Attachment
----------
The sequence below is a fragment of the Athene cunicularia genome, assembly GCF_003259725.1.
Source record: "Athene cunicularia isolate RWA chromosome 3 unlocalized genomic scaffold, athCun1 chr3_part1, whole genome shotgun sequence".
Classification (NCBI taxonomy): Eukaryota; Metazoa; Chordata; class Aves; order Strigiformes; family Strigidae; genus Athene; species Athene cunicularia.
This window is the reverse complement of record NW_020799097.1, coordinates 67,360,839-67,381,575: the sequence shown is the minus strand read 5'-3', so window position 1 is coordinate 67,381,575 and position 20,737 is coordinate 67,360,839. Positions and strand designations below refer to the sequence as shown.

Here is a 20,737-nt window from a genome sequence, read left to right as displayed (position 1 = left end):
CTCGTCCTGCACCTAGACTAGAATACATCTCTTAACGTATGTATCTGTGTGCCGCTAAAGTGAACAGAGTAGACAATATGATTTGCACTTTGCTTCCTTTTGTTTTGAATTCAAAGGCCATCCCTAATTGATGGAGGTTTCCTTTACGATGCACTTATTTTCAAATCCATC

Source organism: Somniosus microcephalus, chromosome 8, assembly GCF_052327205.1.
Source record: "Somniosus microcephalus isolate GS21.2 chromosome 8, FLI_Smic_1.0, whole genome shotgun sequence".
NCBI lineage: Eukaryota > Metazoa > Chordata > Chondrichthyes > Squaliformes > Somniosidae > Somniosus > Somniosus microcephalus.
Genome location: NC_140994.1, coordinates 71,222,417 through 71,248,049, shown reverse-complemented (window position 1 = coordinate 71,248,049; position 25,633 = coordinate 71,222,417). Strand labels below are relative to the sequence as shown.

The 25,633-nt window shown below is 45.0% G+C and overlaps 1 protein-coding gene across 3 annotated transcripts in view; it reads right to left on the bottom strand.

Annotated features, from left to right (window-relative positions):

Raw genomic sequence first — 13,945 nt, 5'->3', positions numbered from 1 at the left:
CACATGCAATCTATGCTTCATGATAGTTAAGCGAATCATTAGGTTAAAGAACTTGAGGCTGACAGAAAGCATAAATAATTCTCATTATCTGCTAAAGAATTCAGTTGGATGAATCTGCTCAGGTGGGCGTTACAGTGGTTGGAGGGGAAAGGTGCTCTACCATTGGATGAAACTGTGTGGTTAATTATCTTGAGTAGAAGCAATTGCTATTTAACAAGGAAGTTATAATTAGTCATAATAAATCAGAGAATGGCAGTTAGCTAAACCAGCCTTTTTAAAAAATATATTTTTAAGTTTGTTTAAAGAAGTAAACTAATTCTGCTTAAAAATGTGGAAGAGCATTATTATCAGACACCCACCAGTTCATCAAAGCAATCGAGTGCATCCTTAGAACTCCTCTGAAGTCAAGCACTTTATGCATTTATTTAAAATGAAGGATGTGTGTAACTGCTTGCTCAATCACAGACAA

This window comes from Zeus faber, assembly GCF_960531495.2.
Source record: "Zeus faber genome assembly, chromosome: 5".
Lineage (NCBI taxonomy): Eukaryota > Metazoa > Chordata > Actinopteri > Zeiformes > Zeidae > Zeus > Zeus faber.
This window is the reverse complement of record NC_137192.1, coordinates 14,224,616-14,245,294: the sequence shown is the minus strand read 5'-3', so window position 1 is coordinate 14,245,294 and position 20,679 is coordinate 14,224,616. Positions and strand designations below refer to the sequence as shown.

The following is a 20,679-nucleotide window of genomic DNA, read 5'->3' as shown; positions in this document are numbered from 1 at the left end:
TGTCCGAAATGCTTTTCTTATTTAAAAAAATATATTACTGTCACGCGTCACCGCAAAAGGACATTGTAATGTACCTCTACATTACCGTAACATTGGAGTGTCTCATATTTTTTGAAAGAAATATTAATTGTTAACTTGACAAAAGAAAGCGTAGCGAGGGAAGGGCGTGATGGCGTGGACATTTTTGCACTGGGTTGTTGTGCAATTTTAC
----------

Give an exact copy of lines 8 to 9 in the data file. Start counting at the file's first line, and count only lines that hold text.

Source record: "Somniosus microcephalus isolate GS21.2 chromosome 8, FLI_Smic_1.0, whole genome shotgun sequence".
NCBI lineage: Eukaryota > Metazoa > Chordata > Chondrichthyes > Squaliformes > Somniosidae > Somniosus > Somniosus microcephalus.